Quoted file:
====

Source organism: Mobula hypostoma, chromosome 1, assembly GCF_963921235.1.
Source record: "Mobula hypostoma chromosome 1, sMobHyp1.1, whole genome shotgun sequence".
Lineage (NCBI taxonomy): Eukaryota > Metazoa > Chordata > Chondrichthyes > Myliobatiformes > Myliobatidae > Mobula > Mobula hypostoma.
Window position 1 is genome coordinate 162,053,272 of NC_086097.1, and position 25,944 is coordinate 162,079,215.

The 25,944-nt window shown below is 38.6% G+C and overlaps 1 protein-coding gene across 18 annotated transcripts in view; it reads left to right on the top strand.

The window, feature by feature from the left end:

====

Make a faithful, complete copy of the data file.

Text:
Source organism: Mobula hypostoma, chromosome 1, assembly GCF_963921235.1.
Source record: "Mobula hypostoma chromosome 1, sMobHyp1.1, whole genome shotgun sequence".
Lineage (NCBI taxonomy): Eukaryota > Metazoa > Chordata > Chondrichthyes > Myliobatiformes > Myliobatidae > Mobula > Mobula hypostoma.
Window position 1 is genome coordinate 162,053,272 of NC_086097.1, and position 25,944 is coordinate 162,079,215.

The 25,944-nt window shown below is 38.6% G+C and overlaps 1 protein-coding gene across 18 annotated transcripts in view; it reads left to right on the top strand.

The window, feature by feature from the left end: